Welcome to The Ledger where we sum up the latest finance and accounting news and trends for you. On this week’s entry, we’re diving into the topic of what to do when a conflict arises in the workplace and how to reach a solution that restores harmony to your team. Read on for signs that conflict is brewing at work, solving it, strategies for helping your employees manage negative emotions, and actionable advice on how to have a healthy workplace argument.
Identify What’s Causing Conflict on Your Team & Address it ASAP
The only thing worse than finding out your team is embroiled in conflict is finding out that they’ve been at it for a while now. Arguments and power struggles don’t age like fine wine as time goes on – they only get harder to address. Leaders should be on the lookout for signs of team turmoil, like a sense of overall confusion, burnout, and an increase in complaints from employees. These are all common symptoms of a range of bigger problems, like:
Understaffing. A familiar root cause of conflict could be a team that’s stretched too thin, especially in the current talent landscape, where organizations are recovering from The Great Resignation and competing for a limited supply of qualified resources.
Differing work environment preferences. It is no secret that workers remain reluctant to return to the office. If your team shares this reluctance, it could potentially be a source of resentment and conflict at work.
Miscommunication. A team is only as effective as their communication, so be on the lookout for crossed wires and missed signals, which might indicate that you need to readjust your own communication style or find ways to facilitate better communication among your employees.
Generation gaps. As Gen Z enters the workforce in greater numbers, armed with different values, attitudes, and technical skills than their older counterparts, you may have some friction to contend with while adjustments are made.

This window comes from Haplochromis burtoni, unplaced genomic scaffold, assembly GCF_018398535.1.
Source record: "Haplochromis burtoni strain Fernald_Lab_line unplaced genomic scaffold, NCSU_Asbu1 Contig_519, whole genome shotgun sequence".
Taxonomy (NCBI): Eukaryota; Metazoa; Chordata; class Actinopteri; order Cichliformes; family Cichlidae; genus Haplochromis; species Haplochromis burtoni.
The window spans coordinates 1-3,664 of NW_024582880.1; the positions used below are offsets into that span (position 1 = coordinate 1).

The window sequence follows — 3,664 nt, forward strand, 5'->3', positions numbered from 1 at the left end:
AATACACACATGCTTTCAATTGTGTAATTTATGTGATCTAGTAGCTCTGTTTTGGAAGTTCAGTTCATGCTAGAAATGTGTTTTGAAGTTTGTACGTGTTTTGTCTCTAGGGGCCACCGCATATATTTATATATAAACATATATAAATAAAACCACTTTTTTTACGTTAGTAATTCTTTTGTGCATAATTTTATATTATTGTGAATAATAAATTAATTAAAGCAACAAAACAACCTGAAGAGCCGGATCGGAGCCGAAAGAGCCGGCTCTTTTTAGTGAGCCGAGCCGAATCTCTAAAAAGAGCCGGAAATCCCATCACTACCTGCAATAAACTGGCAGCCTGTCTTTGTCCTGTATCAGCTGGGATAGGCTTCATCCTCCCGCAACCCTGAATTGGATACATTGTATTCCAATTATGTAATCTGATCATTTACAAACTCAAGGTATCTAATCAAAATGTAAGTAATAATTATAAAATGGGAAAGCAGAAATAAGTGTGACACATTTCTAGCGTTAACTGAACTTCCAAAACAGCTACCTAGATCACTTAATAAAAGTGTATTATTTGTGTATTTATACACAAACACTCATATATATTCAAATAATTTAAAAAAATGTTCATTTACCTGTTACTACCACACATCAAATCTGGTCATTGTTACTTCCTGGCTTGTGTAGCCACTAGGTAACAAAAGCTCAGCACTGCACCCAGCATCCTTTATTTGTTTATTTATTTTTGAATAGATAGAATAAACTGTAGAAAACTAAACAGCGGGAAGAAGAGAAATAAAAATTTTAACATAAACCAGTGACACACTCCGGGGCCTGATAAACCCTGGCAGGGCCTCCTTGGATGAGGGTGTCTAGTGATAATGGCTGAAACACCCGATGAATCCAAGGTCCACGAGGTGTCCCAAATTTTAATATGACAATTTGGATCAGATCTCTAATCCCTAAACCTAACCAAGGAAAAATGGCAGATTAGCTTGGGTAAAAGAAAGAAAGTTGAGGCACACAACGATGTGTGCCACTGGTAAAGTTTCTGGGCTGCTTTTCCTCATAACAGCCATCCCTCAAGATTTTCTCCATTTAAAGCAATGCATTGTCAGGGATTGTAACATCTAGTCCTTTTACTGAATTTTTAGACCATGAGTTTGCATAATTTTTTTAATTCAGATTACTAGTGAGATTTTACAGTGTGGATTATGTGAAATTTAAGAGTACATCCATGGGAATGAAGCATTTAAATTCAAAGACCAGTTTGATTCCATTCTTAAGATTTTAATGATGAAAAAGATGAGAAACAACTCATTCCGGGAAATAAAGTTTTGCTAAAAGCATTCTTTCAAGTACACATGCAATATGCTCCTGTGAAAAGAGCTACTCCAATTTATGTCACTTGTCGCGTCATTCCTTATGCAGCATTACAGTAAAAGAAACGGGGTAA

Mismatched work ethics and styles. One teammate’s “clock-punching” is another’s work-life balance, and the reverse is also true. For every employee you manage, you will find a different working style and priority set. As their leader, you’ll want to make sure a lopsided workload -- in perception or reality -- doesn’t develop as a result.
A lack of role or culture clarity. Many conflicts are the result of a difference between what you or your organization expects from your team and how much of that is clear to the employees on that team. A lack of clarity is often at the heart of most of the conflicts on this list.
For more strategies for rooting out the cause of your team’s low morale and how to address it quickly, read the full article on SHRM.org.
Insist on a Fair Fight – Facilitate Constructive Arguments Your Team
Believe it or not, you want your team to argue. Otherwise, resentments fester and can eventually crystallize into a toxic workplace culture. As a leader, it is your job to keep those debates healthy and constructive. Here's how you can allow team members to engage in debate to bring inevitable disagreements to a satisfactory resolution:
Know when to intervene. Allowing teams to hash out their own problems is one thing but standing back while a brawl unfolds is something else entirely.
Foster curiosity. Encourage your team to ask more often than they tell. Curiosity in place of criticism starts with asking “why?”
Provide training. Healthy conflict resolution doesn’t just develop as a result of sheer willpower. Professional development in the form of conflict resolution training ensures everyone knows how to keep it above the belt.